PORTLAND, Mich. - As clean up efforts continue, city leaders say the community is finding faith in today and hope for tomorrow.
Wednesday's candlelight vigil at Portland High School brought out members of all 8 churches for a time of worship and reflection.
Even after four churches in Portland sustained damage after Monday's tornado, hundreds of residents attended the vigil in unity, finding strength as the clean up continues.
Lt. Governor, Brian Calley, joined the community in prayer with a focus on how resilient Portland has been after the tornado.
"It's the idea that something terrible happened in our community and it brought out the best in everybody," said Lt. Gov. Calley.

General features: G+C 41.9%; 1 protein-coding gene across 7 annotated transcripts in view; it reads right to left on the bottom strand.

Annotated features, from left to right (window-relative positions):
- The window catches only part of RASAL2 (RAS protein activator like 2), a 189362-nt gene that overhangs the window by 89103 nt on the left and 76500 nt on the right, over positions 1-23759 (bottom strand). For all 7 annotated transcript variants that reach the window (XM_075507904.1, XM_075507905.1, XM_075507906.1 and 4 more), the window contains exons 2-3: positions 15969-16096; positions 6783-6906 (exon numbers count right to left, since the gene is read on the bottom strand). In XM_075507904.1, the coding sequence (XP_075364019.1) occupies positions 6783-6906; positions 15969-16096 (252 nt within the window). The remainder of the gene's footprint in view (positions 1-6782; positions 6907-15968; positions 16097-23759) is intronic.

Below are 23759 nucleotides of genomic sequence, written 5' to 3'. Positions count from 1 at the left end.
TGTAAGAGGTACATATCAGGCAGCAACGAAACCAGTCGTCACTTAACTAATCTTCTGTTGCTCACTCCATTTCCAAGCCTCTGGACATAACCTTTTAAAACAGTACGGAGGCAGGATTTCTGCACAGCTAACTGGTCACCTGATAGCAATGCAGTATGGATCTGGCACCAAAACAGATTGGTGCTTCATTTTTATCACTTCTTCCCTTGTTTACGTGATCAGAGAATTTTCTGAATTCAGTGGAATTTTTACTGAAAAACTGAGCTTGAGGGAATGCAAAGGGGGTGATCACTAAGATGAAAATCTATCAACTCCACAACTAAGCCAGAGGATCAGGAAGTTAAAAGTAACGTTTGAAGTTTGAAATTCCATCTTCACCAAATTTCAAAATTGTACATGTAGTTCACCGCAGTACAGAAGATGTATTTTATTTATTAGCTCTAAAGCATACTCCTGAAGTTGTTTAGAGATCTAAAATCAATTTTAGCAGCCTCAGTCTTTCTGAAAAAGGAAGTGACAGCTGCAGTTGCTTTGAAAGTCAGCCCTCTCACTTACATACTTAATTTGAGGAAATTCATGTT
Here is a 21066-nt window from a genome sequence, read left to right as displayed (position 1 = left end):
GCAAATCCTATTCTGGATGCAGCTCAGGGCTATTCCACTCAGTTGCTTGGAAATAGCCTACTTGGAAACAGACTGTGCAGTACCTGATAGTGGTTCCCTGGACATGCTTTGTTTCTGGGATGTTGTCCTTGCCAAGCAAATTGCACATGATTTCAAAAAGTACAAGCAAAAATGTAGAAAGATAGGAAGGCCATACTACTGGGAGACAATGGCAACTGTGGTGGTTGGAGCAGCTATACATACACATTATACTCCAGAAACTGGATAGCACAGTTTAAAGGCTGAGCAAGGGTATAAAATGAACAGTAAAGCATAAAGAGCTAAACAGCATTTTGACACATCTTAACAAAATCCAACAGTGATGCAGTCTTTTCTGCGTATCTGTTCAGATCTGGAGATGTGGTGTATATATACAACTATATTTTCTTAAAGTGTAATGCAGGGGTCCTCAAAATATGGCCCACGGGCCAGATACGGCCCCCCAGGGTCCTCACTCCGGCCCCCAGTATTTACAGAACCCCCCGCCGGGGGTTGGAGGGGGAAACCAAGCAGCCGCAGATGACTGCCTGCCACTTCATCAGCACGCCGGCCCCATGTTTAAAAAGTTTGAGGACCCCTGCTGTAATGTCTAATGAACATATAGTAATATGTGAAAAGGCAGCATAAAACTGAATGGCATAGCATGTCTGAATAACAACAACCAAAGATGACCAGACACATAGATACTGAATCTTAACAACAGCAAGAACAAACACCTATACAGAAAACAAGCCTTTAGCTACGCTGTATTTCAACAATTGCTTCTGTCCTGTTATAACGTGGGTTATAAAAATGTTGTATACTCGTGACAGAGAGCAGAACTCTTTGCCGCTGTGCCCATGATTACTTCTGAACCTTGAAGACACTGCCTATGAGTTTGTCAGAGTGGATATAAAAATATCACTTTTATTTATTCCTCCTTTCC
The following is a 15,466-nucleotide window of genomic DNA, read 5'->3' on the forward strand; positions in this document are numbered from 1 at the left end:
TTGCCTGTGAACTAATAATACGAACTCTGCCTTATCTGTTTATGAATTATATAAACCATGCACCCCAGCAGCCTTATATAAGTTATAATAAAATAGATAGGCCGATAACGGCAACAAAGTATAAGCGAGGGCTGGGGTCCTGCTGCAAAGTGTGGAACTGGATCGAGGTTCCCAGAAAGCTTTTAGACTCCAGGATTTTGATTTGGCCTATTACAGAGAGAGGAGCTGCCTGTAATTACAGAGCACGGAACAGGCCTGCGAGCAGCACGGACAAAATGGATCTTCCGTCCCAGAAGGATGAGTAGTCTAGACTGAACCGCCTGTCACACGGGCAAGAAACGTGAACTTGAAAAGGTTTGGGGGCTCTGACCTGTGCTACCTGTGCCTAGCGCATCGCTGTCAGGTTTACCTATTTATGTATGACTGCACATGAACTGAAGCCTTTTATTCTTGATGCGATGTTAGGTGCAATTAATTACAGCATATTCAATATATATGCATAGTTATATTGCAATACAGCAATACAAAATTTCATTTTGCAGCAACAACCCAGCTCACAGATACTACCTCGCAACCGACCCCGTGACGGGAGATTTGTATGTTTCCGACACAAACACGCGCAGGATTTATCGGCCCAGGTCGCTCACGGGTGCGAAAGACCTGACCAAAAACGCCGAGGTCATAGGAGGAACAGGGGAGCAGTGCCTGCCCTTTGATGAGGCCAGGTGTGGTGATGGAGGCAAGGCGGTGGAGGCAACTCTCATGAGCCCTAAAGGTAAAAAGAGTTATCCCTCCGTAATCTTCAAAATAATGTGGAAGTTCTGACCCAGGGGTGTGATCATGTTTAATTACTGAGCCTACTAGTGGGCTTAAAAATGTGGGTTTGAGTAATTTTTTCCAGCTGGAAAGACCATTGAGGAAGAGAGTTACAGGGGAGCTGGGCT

Led by the Portland Ministerial Association, all eight church leaders were in attendance alongside Mayor Jim Barnes, Lt. Gov. Brian Calley, and City Manager Tutt Gorman.
"I think tonight was about us coming together, and obviously you have many of the churches who were affected," said Gorman. "Even though we have many different denominations, we have one faith in Christ and we're all Christians, so it's the same theme as far as being united and together as one."
As recovery efforts continue, residents are mourning the loss of homes and businesses while giving thanks for the miracle of not losing any lives in Monday's tornado.
"We want this to be a time of faith, hope, and encouragement for the community," said Mayor Barnes. "Not to minimize the loss but we wanna focus on the positive and moving forward."
The First Baptist Church will tear down its steeple Thursday afternoon along with portions of the church wall which are too unstable following Monday's tornado.